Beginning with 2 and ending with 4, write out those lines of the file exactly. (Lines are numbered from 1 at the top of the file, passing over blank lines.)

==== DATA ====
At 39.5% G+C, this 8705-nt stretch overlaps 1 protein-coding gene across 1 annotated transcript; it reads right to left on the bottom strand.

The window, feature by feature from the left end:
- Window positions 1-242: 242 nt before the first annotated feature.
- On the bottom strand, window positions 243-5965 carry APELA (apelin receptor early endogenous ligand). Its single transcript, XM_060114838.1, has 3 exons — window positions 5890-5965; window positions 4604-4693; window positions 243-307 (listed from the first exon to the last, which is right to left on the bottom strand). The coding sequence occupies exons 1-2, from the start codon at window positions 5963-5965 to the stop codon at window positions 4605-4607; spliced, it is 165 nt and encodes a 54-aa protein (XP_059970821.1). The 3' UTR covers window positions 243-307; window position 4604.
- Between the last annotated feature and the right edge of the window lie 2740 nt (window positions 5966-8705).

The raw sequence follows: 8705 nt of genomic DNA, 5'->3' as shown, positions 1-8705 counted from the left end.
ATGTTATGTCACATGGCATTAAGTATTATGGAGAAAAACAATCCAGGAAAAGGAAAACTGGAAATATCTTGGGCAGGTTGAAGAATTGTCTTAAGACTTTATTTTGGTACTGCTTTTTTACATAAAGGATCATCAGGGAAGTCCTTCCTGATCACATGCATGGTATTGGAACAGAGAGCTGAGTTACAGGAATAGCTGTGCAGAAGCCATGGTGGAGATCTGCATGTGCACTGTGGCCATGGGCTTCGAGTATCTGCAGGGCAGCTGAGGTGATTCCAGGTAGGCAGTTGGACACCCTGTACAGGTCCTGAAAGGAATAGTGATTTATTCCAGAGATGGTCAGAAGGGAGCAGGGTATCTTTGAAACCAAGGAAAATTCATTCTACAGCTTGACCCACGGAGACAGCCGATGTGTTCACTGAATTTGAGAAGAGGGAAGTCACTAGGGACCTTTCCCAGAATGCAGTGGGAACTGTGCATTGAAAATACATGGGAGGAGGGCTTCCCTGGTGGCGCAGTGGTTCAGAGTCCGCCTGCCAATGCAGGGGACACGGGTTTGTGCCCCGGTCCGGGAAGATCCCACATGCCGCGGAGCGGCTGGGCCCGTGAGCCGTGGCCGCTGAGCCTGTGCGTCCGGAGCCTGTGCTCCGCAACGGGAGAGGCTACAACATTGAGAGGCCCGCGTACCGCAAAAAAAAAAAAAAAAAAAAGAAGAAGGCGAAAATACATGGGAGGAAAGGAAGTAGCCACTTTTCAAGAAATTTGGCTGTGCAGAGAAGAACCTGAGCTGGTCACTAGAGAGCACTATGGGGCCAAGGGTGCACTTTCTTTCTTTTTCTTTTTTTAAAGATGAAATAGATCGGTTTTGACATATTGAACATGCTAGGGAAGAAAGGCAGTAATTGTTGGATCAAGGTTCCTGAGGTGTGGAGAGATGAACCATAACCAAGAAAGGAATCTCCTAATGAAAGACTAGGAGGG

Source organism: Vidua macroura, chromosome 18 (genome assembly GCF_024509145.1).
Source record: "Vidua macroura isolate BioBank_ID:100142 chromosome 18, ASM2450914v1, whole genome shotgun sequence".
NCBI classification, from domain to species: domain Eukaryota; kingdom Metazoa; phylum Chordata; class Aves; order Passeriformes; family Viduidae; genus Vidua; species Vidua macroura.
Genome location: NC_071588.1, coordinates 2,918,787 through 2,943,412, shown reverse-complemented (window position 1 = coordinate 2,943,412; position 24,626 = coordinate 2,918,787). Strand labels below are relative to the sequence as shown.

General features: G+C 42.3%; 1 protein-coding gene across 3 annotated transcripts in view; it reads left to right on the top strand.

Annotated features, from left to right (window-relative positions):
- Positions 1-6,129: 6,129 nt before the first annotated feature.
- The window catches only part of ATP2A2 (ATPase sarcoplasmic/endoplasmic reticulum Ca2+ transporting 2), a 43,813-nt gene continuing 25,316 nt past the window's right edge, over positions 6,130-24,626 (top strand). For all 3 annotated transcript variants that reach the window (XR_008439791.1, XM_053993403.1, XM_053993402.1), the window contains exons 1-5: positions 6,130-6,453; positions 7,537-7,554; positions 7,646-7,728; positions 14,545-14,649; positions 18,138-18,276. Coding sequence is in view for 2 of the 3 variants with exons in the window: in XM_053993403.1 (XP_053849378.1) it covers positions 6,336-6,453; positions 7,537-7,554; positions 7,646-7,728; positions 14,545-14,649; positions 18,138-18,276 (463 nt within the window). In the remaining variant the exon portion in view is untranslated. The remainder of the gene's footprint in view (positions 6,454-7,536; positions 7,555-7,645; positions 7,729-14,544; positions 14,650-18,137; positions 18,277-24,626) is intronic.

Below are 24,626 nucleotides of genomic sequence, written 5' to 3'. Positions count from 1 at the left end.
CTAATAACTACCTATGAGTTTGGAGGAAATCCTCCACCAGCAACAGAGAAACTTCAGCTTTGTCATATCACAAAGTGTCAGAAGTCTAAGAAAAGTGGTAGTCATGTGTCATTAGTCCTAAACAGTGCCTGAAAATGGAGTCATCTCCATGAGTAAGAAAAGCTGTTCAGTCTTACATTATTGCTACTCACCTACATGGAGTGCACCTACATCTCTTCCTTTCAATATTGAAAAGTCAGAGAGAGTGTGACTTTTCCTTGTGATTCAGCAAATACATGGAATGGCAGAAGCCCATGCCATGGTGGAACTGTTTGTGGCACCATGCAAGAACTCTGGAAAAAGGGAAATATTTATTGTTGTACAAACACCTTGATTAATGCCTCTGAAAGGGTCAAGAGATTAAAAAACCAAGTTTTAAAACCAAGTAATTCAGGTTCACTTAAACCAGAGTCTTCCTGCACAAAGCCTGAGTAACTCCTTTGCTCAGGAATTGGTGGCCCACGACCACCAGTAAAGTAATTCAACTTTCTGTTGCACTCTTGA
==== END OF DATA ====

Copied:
The window, feature by feature from the left end:
- Window positions 1-242: 242 nt before the first annotated feature.
- On the bottom strand, window positions 243-5965 carry APELA (apelin receptor early endogenous ligand). Its single transcript, XM_060114838.1, has 3 exons — window positions 5890-5965; window positions 4604-4693; window positions 243-307 (listed from the first exon to the last, which is right to left on the bottom strand). The coding sequence occupies exons 1-2, from the start codon at window positions 5963-5965 to the stop codon at window positions 4605-4607; spliced, it is 165 nt and encodes a 54-aa protein (XP_059970821.1). The 3' UTR covers window positions 243-307; window position 4604.